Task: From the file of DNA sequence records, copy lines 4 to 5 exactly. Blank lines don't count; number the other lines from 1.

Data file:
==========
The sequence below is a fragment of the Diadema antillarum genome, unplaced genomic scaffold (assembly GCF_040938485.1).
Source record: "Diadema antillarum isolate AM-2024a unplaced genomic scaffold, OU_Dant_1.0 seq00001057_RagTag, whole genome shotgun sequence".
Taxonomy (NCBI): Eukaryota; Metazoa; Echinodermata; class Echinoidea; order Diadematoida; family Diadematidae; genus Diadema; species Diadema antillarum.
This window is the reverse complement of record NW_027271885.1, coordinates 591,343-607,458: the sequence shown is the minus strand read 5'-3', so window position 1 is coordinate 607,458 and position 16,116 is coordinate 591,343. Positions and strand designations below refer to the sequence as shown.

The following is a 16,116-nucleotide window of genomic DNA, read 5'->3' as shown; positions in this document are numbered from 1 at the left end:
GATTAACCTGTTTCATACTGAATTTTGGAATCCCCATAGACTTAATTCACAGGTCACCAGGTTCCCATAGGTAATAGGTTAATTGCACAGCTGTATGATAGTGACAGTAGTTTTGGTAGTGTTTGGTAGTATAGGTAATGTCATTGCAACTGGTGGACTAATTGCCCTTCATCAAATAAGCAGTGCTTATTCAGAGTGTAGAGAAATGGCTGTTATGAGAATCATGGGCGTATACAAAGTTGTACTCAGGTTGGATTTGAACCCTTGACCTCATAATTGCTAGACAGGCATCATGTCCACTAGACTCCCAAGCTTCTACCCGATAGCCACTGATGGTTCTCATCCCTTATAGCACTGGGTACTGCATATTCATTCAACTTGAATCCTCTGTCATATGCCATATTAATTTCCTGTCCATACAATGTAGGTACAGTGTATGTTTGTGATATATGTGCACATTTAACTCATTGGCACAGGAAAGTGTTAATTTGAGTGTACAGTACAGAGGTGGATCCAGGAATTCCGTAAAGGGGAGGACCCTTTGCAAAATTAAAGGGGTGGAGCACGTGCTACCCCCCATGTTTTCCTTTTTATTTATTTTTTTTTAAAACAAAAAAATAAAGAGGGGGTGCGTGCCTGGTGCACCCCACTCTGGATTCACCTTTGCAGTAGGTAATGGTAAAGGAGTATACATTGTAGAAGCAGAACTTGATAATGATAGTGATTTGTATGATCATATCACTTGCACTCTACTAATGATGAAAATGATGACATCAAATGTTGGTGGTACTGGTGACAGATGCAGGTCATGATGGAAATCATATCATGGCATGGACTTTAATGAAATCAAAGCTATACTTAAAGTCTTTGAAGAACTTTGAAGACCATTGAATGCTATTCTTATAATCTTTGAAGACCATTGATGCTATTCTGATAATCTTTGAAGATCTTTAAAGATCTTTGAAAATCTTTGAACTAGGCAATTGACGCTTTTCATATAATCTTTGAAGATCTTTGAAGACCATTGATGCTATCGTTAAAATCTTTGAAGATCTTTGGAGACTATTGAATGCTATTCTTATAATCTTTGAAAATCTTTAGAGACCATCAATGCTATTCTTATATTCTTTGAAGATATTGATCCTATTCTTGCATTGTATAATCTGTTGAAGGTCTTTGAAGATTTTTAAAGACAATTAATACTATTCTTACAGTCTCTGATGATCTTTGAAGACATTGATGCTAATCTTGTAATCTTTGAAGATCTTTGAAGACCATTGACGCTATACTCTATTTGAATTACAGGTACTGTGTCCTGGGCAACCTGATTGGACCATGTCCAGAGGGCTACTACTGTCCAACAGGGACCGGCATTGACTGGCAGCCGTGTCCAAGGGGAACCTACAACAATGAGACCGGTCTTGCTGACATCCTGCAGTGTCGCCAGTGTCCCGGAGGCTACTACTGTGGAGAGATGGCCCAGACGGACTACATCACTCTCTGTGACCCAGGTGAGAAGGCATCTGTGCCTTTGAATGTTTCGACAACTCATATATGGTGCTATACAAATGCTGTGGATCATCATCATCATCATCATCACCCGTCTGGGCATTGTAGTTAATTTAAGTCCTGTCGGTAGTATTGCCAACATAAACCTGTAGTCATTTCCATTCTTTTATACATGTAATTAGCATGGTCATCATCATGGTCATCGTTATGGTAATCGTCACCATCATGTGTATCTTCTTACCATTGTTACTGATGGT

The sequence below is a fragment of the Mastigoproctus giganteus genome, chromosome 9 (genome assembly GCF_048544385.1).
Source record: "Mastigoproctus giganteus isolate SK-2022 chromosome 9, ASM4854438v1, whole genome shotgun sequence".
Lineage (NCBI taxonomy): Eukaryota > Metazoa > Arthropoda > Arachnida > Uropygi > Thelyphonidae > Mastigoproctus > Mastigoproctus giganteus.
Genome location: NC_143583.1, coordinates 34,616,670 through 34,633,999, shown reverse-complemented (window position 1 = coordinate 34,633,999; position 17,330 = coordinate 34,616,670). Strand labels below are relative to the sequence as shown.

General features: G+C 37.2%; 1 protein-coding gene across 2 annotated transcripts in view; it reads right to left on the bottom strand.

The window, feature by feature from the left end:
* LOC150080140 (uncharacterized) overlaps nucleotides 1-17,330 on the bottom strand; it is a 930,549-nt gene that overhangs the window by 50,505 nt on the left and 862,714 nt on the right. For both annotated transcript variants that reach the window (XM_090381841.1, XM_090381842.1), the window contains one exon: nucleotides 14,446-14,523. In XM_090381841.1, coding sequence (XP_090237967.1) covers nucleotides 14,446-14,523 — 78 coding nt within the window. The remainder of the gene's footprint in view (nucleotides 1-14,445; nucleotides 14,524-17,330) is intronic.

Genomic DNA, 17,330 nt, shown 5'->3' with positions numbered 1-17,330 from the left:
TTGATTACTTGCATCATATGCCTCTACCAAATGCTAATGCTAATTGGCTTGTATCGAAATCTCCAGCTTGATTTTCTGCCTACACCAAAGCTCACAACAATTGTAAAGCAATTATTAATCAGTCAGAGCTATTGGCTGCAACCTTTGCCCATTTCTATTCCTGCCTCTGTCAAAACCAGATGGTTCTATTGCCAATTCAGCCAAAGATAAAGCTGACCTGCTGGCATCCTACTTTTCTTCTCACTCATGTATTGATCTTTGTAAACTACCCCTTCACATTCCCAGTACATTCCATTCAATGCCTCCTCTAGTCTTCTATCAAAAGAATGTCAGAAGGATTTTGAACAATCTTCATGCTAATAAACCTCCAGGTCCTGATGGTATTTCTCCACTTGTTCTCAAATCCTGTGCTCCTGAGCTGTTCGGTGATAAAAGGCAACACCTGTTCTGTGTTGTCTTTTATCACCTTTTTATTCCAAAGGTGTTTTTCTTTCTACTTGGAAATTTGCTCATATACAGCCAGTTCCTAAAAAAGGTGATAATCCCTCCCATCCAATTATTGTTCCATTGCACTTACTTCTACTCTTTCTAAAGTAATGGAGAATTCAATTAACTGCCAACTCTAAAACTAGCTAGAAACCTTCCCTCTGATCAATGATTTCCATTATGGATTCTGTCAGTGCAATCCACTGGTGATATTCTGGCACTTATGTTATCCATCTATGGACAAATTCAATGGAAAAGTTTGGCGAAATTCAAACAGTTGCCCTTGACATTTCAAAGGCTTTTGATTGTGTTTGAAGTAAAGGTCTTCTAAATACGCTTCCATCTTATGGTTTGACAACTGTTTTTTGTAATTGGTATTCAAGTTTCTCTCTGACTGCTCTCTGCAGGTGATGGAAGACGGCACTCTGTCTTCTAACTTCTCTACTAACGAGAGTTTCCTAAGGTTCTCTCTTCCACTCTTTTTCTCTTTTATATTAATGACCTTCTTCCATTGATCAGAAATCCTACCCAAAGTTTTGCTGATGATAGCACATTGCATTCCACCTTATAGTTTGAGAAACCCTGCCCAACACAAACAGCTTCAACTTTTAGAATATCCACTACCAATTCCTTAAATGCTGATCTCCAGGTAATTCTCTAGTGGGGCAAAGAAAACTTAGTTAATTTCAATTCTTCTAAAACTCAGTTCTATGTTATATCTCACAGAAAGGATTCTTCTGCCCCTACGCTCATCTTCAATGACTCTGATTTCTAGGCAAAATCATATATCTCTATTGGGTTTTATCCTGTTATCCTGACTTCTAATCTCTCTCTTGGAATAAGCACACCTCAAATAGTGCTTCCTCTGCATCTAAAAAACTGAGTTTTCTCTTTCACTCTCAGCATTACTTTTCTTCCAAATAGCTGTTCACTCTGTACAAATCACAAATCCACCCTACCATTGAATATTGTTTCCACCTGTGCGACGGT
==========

This window is the reverse complement of record NW_027271885.1, coordinates 591,343-607,458: the sequence shown is the minus strand read 5'-3', so window position 1 is coordinate 607,458 and position 16,116 is coordinate 591,343. Positions and strand designations below refer to the sequence as shown.

The following is a 16,116-nucleotide window of genomic DNA, read 5'->3' as shown; positions in this document are numbered from 1 at the left end: